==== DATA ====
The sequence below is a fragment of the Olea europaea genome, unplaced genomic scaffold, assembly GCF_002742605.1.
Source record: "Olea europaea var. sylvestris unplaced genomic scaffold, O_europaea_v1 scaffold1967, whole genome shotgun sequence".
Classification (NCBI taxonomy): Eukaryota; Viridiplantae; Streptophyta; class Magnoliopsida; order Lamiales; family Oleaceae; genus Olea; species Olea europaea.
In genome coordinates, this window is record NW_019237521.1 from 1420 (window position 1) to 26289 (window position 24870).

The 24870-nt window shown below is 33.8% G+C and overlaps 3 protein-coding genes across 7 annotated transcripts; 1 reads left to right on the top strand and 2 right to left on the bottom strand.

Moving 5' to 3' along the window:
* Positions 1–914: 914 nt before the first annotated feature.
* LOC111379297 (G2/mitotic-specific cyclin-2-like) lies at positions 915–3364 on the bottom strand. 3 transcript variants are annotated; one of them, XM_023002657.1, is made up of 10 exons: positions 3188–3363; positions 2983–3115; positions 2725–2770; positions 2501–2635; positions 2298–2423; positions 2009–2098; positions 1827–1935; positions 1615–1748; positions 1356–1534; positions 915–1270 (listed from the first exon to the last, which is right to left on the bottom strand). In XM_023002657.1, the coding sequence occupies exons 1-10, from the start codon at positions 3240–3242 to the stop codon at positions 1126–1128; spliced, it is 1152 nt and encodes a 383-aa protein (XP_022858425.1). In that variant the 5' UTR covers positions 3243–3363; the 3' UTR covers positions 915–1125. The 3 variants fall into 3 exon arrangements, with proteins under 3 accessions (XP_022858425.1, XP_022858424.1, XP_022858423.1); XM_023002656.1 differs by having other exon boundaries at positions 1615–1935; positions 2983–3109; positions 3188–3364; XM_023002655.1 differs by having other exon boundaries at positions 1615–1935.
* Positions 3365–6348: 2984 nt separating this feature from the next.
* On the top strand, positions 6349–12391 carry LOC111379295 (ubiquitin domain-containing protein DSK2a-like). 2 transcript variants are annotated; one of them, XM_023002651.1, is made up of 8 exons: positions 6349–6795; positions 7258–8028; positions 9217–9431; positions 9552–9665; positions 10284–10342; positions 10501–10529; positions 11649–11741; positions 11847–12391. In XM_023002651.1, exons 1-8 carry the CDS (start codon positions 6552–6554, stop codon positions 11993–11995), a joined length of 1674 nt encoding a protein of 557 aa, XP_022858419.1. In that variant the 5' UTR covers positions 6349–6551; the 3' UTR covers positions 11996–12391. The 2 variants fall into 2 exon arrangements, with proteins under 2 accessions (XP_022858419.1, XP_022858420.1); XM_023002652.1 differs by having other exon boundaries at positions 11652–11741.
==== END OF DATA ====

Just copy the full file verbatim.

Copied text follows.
The sequence below is a fragment of the Olea europaea genome, unplaced genomic scaffold, assembly GCF_002742605.1.
Source record: "Olea europaea var. sylvestris unplaced genomic scaffold, O_europaea_v1 scaffold1967, whole genome shotgun sequence".
Classification (NCBI taxonomy): Eukaryota; Viridiplantae; Streptophyta; class Magnoliopsida; order Lamiales; family Oleaceae; genus Olea; species Olea europaea.
In genome coordinates, this window is record NW_019237521.1 from 1420 (window position 1) to 26289 (window position 24870).

The 24870-nt window shown below is 33.8% G+C and overlaps 3 protein-coding genes across 7 annotated transcripts; 1 reads left to right on the top strand and 2 right to left on the bottom strand.

Moving 5' to 3' along the window:
* Positions 1–914: 914 nt before the first annotated feature.
* LOC111379297 (G2/mitotic-specific cyclin-2-like) lies at positions 915–3364 on the bottom strand. 3 transcript variants are annotated; one of them, XM_023002657.1, is made up of 10 exons: positions 3188–3363; positions 2983–3115; positions 2725–2770; positions 2501–2635; positions 2298–2423; positions 2009–2098; positions 1827–1935; positions 1615–1748; positions 1356–1534; positions 915–1270 (listed from the first exon to the last, which is right to left on the bottom strand). In XM_023002657.1, the coding sequence occupies exons 1-10, from the start codon at positions 3240–3242 to the stop codon at positions 1126–1128; spliced, it is 1152 nt and encodes a 383-aa protein (XP_022858425.1). In that variant the 5' UTR covers positions 3243–3363; the 3' UTR covers positions 915–1125. The 3 variants fall into 3 exon arrangements, with proteins under 3 accessions (XP_022858425.1, XP_022858424.1, XP_022858423.1); XM_023002656.1 differs by having other exon boundaries at positions 1615–1935; positions 2983–3109; positions 3188–3364; XM_023002655.1 differs by having other exon boundaries at positions 1615–1935.
* Positions 3365–6348: 2984 nt separating this feature from the next.
* On the top strand, positions 6349–12391 carry LOC111379295 (ubiquitin domain-containing protein DSK2a-like). 2 transcript variants are annotated; one of them, XM_023002651.1, is made up of 8 exons: positions 6349–6795; positions 7258–8028; positions 9217–9431; positions 9552–9665; positions 10284–10342; positions 10501–10529; positions 11649–11741; positions 11847–12391. In XM_023002651.1, exons 1-8 carry the CDS (start codon positions 6552–6554, stop codon positions 11993–11995), a joined length of 1674 nt encoding a protein of 557 aa, XP_022858419.1. In that variant the 5' UTR covers positions 6349–6551; the 3' UTR covers positions 11996–12391. The 2 variants fall into 2 exon arrangements, with proteins under 2 accessions (XP_022858419.1, XP_022858420.1); XM_023002652.1 differs by having other exon boundaries at positions 11652–11741.